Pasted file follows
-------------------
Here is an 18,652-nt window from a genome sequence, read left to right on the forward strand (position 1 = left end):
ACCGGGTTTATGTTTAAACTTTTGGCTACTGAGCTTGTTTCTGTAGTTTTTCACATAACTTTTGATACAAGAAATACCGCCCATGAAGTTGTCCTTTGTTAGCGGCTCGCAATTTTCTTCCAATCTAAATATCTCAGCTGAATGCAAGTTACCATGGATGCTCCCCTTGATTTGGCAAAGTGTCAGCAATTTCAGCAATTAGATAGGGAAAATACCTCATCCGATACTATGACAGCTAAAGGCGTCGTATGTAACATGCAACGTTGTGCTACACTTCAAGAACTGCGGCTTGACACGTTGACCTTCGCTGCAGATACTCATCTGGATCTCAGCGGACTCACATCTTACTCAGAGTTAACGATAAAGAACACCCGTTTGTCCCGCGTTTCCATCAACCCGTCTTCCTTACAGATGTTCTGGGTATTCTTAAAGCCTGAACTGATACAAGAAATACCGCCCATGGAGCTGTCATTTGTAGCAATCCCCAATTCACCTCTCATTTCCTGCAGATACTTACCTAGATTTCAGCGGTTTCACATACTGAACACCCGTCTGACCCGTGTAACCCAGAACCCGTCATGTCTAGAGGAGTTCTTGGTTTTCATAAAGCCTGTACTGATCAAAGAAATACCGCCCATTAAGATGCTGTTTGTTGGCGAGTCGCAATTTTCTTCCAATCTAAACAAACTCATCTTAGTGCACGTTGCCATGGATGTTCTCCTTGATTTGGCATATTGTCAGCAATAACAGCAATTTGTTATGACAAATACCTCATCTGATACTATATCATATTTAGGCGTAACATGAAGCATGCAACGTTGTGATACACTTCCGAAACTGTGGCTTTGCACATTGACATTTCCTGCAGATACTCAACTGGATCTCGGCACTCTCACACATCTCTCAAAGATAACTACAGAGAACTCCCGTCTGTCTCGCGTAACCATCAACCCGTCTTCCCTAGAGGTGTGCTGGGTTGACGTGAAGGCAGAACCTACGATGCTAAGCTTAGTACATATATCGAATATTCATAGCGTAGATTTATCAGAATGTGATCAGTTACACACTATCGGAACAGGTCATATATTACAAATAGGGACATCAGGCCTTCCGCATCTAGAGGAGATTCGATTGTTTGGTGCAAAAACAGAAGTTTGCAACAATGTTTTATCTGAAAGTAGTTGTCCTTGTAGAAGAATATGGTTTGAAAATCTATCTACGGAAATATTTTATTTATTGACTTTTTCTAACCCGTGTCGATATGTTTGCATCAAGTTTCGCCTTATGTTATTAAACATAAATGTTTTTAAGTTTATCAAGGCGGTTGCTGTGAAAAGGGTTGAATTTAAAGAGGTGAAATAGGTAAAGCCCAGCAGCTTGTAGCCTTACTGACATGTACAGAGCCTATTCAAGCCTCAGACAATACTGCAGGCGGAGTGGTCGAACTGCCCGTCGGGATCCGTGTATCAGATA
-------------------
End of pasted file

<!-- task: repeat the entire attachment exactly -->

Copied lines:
Here is an 18,652-nt window from a genome sequence, read left to right on the forward strand (position 1 = left end):
ACCGGGTTTATGTTTAAACTTTTGGCTACTGAGCTTGTTTCTGTAGTTTTTCACATAACTTTTGATACAAGAAATACCGCCCATGAAGTTGTCCTTTGTTAGCGGCTCGCAATTTTCTTCCAATCTAAATATCTCAGCTGAATGCAAGTTACCATGGATGCTCCCCTTGATTTGGCAAAGTGTCAGCAATTTCAGCAATTAGATAGGGAAAATACCTCATCCGATACTATGACAGCTAAAGGCGTCGTATGTAACATGCAACGTTGTGCTACACTTCAAGAACTGCGGCTTGACACGTTGACCTTCGCTGCAGATACTCATCTGGATCTCAGCGGACTCACATCTTACTCAGAGTTAACGATAAAGAACACCCGTTTGTCCCGCGTTTCCATCAACCCGTCTTCCTTACAGATGTTCTGGGTATTCTTAAAGCCTGAACTGATACAAGAAATACCGCCCATGGAGCTGTCATTTGTAGCAATCCCCAATTCACCTCTCATTTCCTGCAGATACTTACCTAGATTTCAGCGGTTTCACATACTGAACACCCGTCTGACCCGTGTAACCCAGAACCCGTCATGTCTAGAGGAGTTCTTGGTTTTCATAAAGCCTGTACTGATCAAAGAAATACCGCCCATTAAGATGCTGTTTGTTGGCGAGTCGCAATTTTCTTCCAATCTAAACAAACTCATCTTAGTGCACGTTGCCATGGATGTTCTCCTTGATTTGGCATATTGTCAGCAATAACAGCAATTTGTTATGACAAATACCTCATCTGATACTATATCATATTTAGGCGTAACATGAAGCATGCAACGTTGTGATACACTTCCGAAACTGTGGCTTTGCACATTGACATTTCCTGCAGATACTCAACTGGATCTCGGCACTCTCACACATCTCTCAAAGATAACTACAGAGAACTCCCGTCTGTCTCGCGTAACCATCAACCCGTCTTCCCTAGAGGTGTGCTGGGTTGACGTGAAGGCAGAACCTACGATGCTAAGCTTAGTACATATATCGAATATTCATAGCGTAGATTTATCAGAATGTGATCAGTTACACACTATCGGAACAGGTCATATATTACAAATAGGGACATCAGGCCTTCCGCATCTAGAGGAGATTCGATTGTTTGGTGCAAAAACAGAAGTTTGCAACAATGTTTTATCTGAAAGTAGTTGTCCTTGTAGAAGAATATGGTTTGAAAATCTATCTACGGAAATATTTTATTTATTGACTTTTTCTAACCCGTGTCGATATGTTTGCATCAAGTTTCGCCTTATGTTATTAAACATAAATGTTTTTAAGTTTATCAAGGCGGTTGCTGTGAAAAGGGTTGAATTTAAAGAGGTGAAATAGGTAAAGCCCAGCAGCTTGTAGCCTTACTGACATGTACAGAGCCTATTCAAGCCTCAGACAATACTGCAGGCGGAGTGGTCGAACTGCCCGTCGGGATCCGTGTATCAGATA